Imitation of a machine gun, made of metal, wood and plastic, with simulating loading and firing mechanism, and mobile bipod.
The MG 34 (Maschinengewehr 34) is a German recoil-reloading and air-cooled machine gun, introduced in 1934. It is considered the world's first general-purpose machine gun (light, bipod-equipped and heavy, tripod-equipped). It is capable of sustaining a high volume of fire, without sacrificing movement speed, or tactical flexibility. It was in service from 1936 to 1956.
The main design of the MG 34 was carried out by Heinrich Vollmer of Mauser, who was based on a model by Louis Stange of Rheinmetall, which had just entered service in Switzerland.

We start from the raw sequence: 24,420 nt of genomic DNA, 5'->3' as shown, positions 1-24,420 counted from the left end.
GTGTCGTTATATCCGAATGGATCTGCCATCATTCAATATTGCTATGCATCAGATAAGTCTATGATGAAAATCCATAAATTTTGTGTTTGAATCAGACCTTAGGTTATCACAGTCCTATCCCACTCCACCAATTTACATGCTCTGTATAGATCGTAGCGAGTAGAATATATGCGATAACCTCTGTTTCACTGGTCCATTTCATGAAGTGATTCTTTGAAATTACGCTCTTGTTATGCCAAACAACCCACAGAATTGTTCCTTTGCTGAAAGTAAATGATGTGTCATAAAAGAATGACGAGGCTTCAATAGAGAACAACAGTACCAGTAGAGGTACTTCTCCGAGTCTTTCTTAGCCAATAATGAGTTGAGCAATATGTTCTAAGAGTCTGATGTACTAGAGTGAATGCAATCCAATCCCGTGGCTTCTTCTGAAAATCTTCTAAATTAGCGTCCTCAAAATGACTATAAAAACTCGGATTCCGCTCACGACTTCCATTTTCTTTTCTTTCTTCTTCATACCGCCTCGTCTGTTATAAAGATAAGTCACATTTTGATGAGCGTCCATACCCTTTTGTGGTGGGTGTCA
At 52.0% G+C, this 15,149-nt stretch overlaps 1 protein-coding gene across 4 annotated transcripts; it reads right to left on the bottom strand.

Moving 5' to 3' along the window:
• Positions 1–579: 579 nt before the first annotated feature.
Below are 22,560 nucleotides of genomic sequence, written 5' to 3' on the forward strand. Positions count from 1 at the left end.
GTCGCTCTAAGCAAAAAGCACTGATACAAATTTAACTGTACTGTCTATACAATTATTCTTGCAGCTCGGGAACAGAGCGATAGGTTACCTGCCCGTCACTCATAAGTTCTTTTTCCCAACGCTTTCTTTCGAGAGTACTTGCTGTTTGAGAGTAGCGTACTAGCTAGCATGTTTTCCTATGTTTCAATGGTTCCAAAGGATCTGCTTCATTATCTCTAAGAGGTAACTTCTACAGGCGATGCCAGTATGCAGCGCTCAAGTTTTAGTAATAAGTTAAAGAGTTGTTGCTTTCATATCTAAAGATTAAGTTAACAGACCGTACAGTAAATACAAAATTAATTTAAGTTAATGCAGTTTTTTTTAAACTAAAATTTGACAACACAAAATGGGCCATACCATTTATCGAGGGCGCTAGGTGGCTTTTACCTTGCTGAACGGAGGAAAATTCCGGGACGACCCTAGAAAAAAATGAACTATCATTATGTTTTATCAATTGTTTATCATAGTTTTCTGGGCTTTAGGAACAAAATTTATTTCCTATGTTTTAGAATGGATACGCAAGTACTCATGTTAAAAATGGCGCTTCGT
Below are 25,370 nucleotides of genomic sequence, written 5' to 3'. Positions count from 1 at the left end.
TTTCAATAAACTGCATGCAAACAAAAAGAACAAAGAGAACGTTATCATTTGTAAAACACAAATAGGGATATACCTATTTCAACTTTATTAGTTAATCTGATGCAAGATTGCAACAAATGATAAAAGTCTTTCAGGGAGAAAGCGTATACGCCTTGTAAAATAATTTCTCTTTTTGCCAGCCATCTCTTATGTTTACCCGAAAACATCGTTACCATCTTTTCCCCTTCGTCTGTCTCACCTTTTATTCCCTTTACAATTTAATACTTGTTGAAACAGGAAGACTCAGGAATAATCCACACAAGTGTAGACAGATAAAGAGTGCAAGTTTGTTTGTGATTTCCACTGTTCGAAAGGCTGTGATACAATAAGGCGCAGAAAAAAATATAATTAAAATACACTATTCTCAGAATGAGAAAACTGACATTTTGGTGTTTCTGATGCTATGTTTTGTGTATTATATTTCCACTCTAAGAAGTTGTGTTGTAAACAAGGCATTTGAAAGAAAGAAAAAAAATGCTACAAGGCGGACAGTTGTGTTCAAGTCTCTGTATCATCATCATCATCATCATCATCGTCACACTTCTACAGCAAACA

The MG 34 could use either 50- or 75-round tape drums as well as 50- or 250-round ammunition tapes. The ammunition it fired was 7.92 x 57 Mauser caliber and had an effective range of 1200 m with a bipod and 3000-3500 m with a tripod. It had a rate of fire of 800-900 rounds per minute, much higher than the British Bren or American Browning machine guns, which had a rate of fire of about 500 or 600 rounds per minute.
The German Army had managed to manufacture a multipurpose machine gun, and with which their divisions, both armored and infantry, were equipped. Even the German air force used a version of the same model, albeit modified for use in aircraft. Only about 350,000 units were manufactured due to their high cost due to their laborious and careful manufacturing.
Today, there are still many armies in the world that employ machine guns developed from the basic configuration of the MG 34.